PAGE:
Trashy, sleazy, and downright questionable, Skinner is the pinnacle of garbage cinema – and I mean that as a compliment. This nasty, clumsy (you can literally see a crew member standing in one scene) horror film stars Ted Raimi as Dennis Skinner – a serial killer who, you guessed it, skins women. He also creates skin-costumes out of the skins, just like Buffalo Bill in Silence of the Lambs, and real-life killer Ed Gein. Sound disgusting? It is. Skinner rents a room in a home owned by frustrated housewife Ricki Lake, all while Traci Lords, playing the sister of one of his victims, tries to track him down. If you have no stomach for this kind of unredeemable trash (again, a compliment!), stay far the hell away from Skinner. But if you crave gory movies lit in blue and red light, with budgets so cheap the sets are practically falling down, then you must pick up this gloriously restored, uncut release from Severin Films.

Special Features to Note:

An interview with director Ivan Nagy talks not just about Skinner, but about his entire life, from how he fled Hungary after the revolution, to how he became a filmmaker. Having known absolutely nothing about Nagy, this was fascinating to watch, although a bit long-winded at times. Ted Raimi is also on hand to talk about his career. He details how he took a “normal” role once, and found it incredibly boring, and only wanted to do off-beat roles from then on – roles like Dennis Skinner. Raimi reveals that the script originally wasn’t gory at all, but as the film progressed, it became more and more gory. Thanks, Skinner

Special Features Include: 

  • A Touch of Scandal: Interview with Director Ivan Nagy
  • Under His Skin: Interview with Star Ted Raimi
  • Bargain Bin VHS For A Buck: Interview with Screenwriter Paul Hart-Wilden
  • Cutting Skinner: Interview with Editor Jeremy Kasten
  • Flaying Sequence Out-takes & Extended Takes
  • Trailer


The Standoff at Sparrow Creek

Economic filmmaking at its finest. With only a small handful of actors, and one location, writer-director Henry Dunham turns The Standoff at Sparrow Creek into an almost unbearably tense exercise in character building, mystery solving, and more. The story concerns a militia who panic after they learn of a mass-shooting at a police officer’s funeral. One of the guns from their armory is missing, which means one of them did the deed. Gannon (James Badge Dale), an ex-cop turned loner, is tasked with trying to find out who did it, becoming a kind of militant Hercule Poirot in the process. This is one of those indie films that knocks you on your ass, and reminds you that there are truly gifted filmmakers out there who can do so much with so little.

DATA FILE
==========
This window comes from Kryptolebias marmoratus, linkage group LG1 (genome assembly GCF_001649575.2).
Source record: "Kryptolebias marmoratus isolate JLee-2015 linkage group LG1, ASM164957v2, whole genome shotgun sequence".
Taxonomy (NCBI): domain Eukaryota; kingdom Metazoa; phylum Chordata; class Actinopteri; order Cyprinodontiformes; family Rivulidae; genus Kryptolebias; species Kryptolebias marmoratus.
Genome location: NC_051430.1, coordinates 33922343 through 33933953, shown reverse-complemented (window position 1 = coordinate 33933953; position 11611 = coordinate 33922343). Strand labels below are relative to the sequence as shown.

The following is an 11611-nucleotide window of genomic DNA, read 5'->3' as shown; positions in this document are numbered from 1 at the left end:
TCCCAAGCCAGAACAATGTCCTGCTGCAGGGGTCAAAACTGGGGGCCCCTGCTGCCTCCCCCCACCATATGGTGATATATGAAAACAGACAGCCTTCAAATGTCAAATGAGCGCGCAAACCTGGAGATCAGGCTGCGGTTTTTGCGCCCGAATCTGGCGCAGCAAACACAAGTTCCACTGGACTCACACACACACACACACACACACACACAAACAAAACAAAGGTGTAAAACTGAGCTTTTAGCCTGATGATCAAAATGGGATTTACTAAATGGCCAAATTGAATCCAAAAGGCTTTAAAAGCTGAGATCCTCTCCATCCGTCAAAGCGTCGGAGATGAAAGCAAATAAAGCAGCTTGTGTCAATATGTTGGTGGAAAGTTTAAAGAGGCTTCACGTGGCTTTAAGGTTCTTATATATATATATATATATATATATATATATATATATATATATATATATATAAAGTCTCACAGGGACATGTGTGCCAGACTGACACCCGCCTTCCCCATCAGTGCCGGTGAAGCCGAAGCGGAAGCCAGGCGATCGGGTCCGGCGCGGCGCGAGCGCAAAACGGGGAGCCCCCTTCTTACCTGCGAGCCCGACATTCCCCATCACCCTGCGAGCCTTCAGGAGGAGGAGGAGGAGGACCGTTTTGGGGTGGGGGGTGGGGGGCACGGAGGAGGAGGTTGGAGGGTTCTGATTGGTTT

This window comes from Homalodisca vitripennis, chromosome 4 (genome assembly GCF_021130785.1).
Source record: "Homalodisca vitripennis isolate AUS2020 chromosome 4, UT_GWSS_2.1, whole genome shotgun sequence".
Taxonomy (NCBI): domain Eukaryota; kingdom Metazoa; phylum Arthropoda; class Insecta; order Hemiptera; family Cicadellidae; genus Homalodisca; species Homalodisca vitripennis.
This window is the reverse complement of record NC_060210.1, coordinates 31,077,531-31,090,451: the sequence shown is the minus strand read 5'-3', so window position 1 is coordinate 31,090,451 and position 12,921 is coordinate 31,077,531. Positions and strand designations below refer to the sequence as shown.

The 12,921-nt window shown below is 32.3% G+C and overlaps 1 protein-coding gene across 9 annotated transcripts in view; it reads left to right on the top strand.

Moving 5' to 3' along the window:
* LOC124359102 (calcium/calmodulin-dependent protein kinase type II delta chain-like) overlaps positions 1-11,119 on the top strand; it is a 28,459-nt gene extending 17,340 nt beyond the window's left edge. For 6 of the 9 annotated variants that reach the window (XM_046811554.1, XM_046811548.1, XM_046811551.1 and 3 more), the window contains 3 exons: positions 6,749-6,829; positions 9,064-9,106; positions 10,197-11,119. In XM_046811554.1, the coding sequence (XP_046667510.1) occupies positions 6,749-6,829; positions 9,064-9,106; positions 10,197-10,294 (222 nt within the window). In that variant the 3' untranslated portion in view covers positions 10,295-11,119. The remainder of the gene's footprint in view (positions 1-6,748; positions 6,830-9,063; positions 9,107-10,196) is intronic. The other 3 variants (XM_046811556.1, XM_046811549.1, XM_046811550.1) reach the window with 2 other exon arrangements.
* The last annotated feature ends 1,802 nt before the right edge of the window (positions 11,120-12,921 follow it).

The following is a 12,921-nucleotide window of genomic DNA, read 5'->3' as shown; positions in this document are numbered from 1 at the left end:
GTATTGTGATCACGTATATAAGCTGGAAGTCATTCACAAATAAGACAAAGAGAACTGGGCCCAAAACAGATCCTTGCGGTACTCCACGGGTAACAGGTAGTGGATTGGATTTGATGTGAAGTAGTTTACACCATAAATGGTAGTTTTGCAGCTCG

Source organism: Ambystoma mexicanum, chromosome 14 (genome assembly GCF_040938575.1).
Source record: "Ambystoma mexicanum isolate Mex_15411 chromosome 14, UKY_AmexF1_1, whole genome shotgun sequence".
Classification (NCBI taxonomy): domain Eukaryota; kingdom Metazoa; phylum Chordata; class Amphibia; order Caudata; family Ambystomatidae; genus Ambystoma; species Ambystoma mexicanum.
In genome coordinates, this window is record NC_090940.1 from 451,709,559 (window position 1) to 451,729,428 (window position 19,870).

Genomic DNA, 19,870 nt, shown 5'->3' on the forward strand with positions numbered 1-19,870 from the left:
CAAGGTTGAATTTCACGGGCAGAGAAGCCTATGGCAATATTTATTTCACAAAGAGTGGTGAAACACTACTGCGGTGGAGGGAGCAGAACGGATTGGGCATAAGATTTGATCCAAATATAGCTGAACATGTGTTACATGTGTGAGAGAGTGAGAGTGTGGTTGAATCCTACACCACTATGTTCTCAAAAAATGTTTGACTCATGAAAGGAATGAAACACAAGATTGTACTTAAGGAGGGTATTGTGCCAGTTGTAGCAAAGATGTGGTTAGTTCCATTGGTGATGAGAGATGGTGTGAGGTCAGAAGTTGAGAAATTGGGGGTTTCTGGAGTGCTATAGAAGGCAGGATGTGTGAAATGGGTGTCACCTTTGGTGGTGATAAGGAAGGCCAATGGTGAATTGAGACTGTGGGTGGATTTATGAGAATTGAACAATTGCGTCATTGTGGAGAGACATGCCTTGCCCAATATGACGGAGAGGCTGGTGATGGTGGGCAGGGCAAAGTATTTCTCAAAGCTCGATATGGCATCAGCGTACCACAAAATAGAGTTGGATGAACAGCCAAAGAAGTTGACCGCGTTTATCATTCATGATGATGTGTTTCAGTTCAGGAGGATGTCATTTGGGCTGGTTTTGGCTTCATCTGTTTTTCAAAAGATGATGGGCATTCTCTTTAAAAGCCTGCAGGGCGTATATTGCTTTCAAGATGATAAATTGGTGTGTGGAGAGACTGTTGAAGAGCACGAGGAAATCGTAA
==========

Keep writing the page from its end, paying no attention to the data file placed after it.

Special Features to Note:

A making of featurette has writer-director Henry Dunham revealing the origin of the film: he began thinking about just dropping off the grid one day, and began to think of a character who wanted to be alone and check out of everything – the character that would become Gannon. Of course, this character soon learns a painful lesson in the end we need human connection, even if it hurts us. In the midst of this featurette, we get a hilarious montage of literally every single actor in the film saying some variation of “Henry knows exactly what he wants.” Side-note: do not watch this featurette before you watch the movie, as it gives away some big secrets. 

Special Features Include:

  • The Making Of The Standoff at Sparrow Creek
  • Photo Gallery


Between Worlds

Hoo-boy, just what the hell is this movie? At this point in his career, it’s become kind of a cliche to point out that Nicolas Cage gives crazy performances in crazy movies. But Between Worlds is indeed crazy. This could’ve been a straightforward supernatural thriller, but instead, it becomes a kind of redneck fever-dream. Cage plays Joe, a dirtbag trucker who saves a woman (Franka Potente) from being choked to death in the bathroom. But Potente’s character quickly admonishes him, because she actually asked to be choked into unconsciousness. The reasoning: doing so would enable her to communicate with her teenage daughter Billie (Penelope Mitchell), who is in a coma after an accident. Billie soon wakes up, Joe moves in with the family, and that’s when things go fucking nuts. Billie claims she’s not Billie anymore. She is, in fact, Joe’s dead wife, possessing Billie’s body. Joe and Billy begin having an affair, which is probably a bad idea, since they’re doing it in the same house where Potente’s character lives. How wacko is Between Worlds? Let me just say this: there’s a scene where Joe and Billie character are having sex, and Cage picks up a book of poetry written by Nicolas Cage – the real Nicolas Cage, not Cage’s character – and begins reading it out loud.

Special Features to Note:

Not a single special feature. But hey, this movie is special enough as it is.

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